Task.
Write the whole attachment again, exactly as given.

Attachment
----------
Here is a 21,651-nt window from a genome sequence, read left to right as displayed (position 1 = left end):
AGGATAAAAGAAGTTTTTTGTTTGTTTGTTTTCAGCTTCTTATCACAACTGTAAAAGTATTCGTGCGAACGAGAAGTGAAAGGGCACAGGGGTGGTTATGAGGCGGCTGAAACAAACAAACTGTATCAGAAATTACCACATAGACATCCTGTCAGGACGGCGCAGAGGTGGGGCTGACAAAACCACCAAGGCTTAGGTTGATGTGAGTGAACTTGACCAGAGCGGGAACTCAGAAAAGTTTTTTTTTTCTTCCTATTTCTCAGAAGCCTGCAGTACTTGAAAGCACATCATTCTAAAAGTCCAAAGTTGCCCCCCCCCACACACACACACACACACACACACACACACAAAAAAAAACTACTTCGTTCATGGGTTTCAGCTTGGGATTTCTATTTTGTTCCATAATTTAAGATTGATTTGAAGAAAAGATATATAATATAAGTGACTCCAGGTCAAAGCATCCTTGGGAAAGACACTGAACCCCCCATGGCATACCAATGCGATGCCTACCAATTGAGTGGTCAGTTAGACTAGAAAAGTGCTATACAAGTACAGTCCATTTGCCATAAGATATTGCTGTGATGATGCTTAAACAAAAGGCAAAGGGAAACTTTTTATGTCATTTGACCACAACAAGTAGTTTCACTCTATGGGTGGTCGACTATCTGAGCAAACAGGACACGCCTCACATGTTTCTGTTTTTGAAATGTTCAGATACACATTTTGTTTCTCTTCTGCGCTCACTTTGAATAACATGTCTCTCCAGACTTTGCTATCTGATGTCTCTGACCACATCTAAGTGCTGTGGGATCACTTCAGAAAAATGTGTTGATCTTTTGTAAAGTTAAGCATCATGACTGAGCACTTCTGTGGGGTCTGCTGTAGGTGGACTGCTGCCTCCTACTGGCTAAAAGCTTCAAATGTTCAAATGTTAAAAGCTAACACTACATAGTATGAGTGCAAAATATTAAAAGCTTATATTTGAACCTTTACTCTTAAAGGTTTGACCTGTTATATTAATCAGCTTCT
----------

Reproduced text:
Here is a 21,651-nt window from a genome sequence, read left to right as displayed (position 1 = left end):
AGGATAAAAGAAGTTTTTTGTTTGTTTGTTTTCAGCTTCTTATCACAACTGTAAAAGTATTCGTGCGAACGAGAAGTGAAAGGGCACAGGGGTGGTTATGAGGCGGCTGAAACAAACAAACTGTATCAGAAATTACCACATAGACATCCTGTCAGGACGGCGCAGAGGTGGGGCTGACAAAACCACCAAGGCTTAGGTTGATGTGAGTGAACTTGACCAGAGCGGGAACTCAGAAAAGTTTTTTTTTTCTTCCTATTTCTCAGAAGCCTGCAGTACTTGAAAGCACATCATTCTAAAAGTCCAAAGTTGCCCCCCCCCACACACACACACACACACACACACACACACAAAAAAAAACTACTTCGTTCATGGGTTTCAGCTTGGGATTTCTATTTTGTTCCATAATTTAAGATTGATTTGAAGAAAAGATATATAATATAAGTGACTCCAGGTCAAAGCATCCTTGGGAAAGACACTGAACCCCCCATGGCATACCAATGCGATGCCTACCAATTGAGTGGTCAGTTAGACTAGAAAAGTGCTATACAAGTACAGTCCATTTGCCATAAGATATTGCTGTGATGATGCTTAAACAAAAGGCAAAGGGAAACTTTTTATGTCATTTGACCACAACAAGTAGTTTCACTCTATGGGTGGTCGACTATCTGAGCAAACAGGACACGCCTCACATGTTTCTGTTTTTGAAATGTTCAGATACACATTTTGTTTCTCTTCTGCGCTCACTTTGAATAACATGTCTCTCCAGACTTTGCTATCTGATGTCTCTGACCACATCTAAGTGCTGTGGGATCACTTCAGAAAAATGTGTTGATCTTTTGTAAAGTTAAGCATCATGACTGAGCACTTCTGTGGGGTCTGCTGTAGGTGGACTGCTGCCTCCTACTGGCTAAAAGCTTCAAATGTTCAAATGTTAAAAGCTAACACTACATAGTATGAGTGCAAAATATTAAAAGCTTATATTTGAACCTTTACTCTTAAAGGTTTGACCTGTTATATTAATCAGCTTCT